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I also propose that a nationwide Mission be held for all bishops, priests and religious. It is my hope that, by drawing on the expertise of experienced preachers and retreat-givers from Ireland and from elsewhere, and by exploring anew the conciliar documents, the liturgical rites of ordination and profession, and recent pontifical teaching, you will come to a more profound appreciation of your respective vocations, so as to rediscover the roots of your faith in Jesus Christ and to drink deeply from the springs of living water that he offers you through his Church. - 14. I now wish to propose to you some concrete initiatives to address the situation.
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Betrayed the trust...
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I read the entire letter, though I haven't studied it.  My first impression, in light of the recent news of sexual abuse emerging from the rest of Europe, particularly Germany, the letter left me feeling rather heavy hearted, though the Holy Father ought to be praised for addressing the problem so publicly, frankly and with such devotion.  For me, the Holy Father's sorrow is palpable.  I don't know a lot about Church documents, but I dare say I've never read anything by a Pope quite so forceful since reading a snippet of Pius V's condemnation of homosexuality amongst the clergy in his day.  Pope Benedict XVI admits:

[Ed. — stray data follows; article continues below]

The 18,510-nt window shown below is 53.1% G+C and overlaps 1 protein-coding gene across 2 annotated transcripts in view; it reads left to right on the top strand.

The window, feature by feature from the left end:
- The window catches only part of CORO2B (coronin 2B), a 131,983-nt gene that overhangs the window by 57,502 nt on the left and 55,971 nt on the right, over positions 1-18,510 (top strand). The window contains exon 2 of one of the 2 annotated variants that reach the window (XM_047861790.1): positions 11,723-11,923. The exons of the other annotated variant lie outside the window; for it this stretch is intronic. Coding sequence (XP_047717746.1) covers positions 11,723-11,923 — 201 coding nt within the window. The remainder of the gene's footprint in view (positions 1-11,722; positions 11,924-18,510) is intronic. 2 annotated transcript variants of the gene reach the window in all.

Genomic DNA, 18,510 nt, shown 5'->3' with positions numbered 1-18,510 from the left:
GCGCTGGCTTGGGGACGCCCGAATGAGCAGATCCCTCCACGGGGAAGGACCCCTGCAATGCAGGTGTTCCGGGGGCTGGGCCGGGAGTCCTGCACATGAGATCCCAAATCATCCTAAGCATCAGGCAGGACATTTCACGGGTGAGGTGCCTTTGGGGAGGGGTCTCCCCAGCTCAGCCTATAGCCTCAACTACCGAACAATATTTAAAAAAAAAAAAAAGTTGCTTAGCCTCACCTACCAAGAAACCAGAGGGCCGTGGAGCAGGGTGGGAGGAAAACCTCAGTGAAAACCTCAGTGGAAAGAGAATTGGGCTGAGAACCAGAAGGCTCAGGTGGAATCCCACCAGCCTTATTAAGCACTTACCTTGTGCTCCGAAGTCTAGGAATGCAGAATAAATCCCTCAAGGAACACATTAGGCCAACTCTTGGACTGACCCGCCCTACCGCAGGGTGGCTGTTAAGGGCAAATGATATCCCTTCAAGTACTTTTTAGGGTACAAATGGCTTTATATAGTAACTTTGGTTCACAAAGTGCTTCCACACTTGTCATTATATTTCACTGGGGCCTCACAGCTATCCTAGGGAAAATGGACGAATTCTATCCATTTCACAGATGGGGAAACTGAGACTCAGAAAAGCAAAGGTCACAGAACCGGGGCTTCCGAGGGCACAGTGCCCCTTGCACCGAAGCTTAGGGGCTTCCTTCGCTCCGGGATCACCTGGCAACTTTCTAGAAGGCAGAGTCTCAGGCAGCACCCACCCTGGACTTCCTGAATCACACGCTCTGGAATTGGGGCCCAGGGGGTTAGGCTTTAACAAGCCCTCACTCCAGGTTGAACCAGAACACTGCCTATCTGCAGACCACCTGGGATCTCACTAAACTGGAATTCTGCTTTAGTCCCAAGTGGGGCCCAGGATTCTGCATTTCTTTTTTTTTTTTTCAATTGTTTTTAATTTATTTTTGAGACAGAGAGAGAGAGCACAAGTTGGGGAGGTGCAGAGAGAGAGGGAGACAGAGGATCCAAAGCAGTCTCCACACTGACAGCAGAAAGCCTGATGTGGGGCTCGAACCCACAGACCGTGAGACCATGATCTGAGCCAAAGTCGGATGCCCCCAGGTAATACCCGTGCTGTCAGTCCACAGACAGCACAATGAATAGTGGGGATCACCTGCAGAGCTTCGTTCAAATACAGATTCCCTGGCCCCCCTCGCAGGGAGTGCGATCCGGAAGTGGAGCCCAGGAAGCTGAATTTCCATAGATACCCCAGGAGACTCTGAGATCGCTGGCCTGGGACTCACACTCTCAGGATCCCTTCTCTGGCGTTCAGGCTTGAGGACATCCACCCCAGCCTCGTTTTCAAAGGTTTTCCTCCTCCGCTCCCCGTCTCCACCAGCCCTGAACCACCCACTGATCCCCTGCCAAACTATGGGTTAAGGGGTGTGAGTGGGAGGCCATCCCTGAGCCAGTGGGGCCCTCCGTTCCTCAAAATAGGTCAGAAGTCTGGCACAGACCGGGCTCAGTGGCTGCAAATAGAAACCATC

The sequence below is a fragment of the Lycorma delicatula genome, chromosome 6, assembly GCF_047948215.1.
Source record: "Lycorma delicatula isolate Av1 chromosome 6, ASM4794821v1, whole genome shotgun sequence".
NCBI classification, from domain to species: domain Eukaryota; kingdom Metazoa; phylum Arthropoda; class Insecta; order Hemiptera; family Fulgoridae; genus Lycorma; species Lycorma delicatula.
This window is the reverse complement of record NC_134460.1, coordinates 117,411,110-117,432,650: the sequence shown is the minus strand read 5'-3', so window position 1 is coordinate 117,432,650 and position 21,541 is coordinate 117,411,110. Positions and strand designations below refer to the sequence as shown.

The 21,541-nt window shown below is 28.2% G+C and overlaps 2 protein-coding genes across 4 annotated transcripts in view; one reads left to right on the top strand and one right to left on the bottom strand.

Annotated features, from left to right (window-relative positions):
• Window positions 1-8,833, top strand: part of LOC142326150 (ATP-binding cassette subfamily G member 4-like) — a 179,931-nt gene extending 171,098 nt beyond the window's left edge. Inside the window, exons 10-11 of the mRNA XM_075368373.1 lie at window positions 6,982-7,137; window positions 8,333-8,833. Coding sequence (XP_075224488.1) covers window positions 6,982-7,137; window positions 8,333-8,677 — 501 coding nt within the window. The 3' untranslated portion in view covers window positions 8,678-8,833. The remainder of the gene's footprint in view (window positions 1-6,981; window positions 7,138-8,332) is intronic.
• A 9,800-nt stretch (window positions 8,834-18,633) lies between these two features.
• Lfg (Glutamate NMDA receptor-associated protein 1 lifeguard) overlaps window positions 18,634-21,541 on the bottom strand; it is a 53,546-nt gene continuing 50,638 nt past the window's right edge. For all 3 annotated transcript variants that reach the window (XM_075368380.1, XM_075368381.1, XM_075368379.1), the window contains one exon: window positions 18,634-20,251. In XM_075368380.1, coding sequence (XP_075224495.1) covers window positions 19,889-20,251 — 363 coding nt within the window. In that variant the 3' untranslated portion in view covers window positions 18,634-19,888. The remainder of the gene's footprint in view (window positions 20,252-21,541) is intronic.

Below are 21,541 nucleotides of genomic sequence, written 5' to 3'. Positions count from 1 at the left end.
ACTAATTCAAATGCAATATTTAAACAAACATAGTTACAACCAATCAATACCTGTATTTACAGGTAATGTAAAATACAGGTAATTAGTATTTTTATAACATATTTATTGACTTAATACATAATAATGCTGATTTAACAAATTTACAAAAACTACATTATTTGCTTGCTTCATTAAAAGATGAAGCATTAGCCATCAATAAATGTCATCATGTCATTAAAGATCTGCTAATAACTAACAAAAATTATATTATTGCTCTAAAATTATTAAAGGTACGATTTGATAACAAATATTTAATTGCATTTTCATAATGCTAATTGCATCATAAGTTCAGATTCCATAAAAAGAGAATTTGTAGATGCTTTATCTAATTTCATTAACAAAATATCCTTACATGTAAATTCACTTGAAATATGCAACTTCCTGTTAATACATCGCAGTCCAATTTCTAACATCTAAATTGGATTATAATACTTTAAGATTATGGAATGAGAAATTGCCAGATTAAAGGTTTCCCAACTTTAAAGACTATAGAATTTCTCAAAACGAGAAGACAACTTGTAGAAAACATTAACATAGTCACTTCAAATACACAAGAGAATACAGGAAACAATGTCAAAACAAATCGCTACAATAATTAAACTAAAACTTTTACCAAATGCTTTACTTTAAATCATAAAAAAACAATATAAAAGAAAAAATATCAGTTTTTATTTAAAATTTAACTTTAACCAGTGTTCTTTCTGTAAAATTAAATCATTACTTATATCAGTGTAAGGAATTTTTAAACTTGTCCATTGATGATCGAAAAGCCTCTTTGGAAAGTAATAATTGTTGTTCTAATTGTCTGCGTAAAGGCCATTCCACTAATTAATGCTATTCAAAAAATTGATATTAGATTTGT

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4. In recent decades, however, the Church in your country has had to confront new and serious challenges to the faith arising from the rapid transformation and secularization of Irish society. Fast-paced social change has occurred, often adversely affecting people’s traditional adherence to Catholic teaching and values. All too often, the sacramental and devotional practices that sustain faith and enable it to grow, such as frequent confession, daily prayer and annual retreats, were neglected. Significant too was the tendency during this period, also on the part of priests and religious, to adopt ways of thinking and assessing secular realities without sufficient reference to the Gospel. The programme of renewal proposed by the Second Vatican Council was sometimes misinterpreted and indeed, in the light of the profound social changes that were taking place, it was far from easy to know how best to implement it. In particular, there was a well-intentioned but misguided tendency to avoid penal approaches to canonically irregular situations.